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Anthropometry is the study of human body measurement for use in anthropological classification and comparison.
In the 19th and early 20th centuries, anthropometry was a pseudoscience used mainly to classify potential criminals by facial characteristics. For example, Cesare Lombroso's Criminal Anthropology (1895) claimed that murderers have prominent jaws and pickpockets have long hands and scanty beards. The work of Eugene Vidocq, which identifies criminals by facial characteristics, is still used nearly a century after its introduction in France.
The most infamous use of anthropometry was by the Nazis, whose Bureau for Enlightenment on Population Policy and Racial Welfare recommended the classification of Aryans and non-Aryans on the basis of measurements of the skull and other physical features. Craniometric certification was required by law. The Nazis set up certification institutes to further their racial policies. Not measuring up meant denial of permission to marry or work, and for many it meant the death camps.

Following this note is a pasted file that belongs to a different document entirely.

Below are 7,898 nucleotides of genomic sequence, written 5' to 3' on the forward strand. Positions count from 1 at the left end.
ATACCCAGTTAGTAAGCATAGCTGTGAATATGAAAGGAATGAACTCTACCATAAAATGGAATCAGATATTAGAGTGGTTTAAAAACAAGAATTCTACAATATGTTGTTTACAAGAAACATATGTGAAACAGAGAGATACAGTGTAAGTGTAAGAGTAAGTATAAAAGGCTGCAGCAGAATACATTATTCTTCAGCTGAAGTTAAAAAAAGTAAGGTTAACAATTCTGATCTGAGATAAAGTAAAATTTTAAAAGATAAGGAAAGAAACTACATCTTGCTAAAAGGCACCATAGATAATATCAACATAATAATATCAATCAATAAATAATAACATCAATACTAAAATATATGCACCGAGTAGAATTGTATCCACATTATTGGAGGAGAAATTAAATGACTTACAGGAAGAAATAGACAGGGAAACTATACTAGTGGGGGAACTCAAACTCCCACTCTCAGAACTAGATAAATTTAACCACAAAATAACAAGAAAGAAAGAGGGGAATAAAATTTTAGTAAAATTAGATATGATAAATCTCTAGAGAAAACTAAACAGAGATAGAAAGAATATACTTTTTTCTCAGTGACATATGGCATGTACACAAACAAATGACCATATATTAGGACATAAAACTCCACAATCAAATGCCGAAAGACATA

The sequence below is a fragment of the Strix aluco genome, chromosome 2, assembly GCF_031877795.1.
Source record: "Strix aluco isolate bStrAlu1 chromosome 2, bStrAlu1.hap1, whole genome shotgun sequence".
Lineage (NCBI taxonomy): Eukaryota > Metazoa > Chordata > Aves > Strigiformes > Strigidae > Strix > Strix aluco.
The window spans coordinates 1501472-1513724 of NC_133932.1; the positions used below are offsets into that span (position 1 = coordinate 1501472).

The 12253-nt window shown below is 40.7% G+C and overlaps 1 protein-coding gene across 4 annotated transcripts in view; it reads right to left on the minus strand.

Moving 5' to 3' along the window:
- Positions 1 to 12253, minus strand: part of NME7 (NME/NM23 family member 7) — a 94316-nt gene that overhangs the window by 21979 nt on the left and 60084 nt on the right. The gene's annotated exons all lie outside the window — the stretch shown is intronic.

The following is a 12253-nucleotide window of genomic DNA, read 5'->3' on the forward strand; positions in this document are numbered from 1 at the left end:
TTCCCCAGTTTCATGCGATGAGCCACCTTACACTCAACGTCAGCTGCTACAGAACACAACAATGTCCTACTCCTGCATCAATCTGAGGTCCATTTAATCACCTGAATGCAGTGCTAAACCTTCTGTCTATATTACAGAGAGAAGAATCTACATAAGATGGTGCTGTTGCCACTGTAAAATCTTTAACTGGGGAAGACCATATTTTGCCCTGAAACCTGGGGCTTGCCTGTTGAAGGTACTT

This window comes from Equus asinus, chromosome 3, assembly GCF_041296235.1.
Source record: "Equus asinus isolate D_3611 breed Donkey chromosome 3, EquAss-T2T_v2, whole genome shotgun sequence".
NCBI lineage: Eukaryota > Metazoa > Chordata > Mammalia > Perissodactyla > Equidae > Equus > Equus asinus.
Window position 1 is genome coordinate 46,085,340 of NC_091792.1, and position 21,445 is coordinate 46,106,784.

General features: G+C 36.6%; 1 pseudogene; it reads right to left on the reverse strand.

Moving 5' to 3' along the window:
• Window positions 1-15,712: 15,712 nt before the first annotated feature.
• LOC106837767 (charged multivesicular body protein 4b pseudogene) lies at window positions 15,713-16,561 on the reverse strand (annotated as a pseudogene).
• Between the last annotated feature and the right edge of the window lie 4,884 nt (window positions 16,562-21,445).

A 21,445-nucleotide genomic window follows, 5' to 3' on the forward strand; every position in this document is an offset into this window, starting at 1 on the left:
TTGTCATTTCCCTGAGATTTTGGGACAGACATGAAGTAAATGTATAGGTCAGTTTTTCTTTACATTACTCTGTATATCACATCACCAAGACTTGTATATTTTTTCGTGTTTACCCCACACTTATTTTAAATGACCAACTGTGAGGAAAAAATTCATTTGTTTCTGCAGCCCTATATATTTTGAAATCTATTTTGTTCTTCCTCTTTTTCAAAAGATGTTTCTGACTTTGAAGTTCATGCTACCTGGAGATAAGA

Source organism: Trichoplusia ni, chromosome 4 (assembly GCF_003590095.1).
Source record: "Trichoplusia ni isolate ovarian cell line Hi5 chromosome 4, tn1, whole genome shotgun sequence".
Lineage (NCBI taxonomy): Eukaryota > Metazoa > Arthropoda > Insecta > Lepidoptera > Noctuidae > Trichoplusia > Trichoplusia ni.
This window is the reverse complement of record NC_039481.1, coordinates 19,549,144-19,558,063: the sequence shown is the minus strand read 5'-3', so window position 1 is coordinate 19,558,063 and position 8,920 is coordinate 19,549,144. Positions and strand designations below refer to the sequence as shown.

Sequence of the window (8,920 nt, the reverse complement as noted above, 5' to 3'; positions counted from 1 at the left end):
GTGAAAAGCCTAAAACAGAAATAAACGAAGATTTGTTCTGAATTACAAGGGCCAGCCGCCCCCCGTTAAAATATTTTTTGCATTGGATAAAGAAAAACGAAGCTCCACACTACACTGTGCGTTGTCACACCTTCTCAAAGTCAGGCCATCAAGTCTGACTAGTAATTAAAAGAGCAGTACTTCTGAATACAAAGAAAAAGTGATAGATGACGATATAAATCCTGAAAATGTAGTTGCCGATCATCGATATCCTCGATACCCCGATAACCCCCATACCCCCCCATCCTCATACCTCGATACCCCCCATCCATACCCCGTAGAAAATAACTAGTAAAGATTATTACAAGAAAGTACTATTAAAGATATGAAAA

Today, anthropometry has many practical uses, most of them benign. For example, it is used to assess nutritional status, to monitor the growth of children, and to assist in the design of office furniture.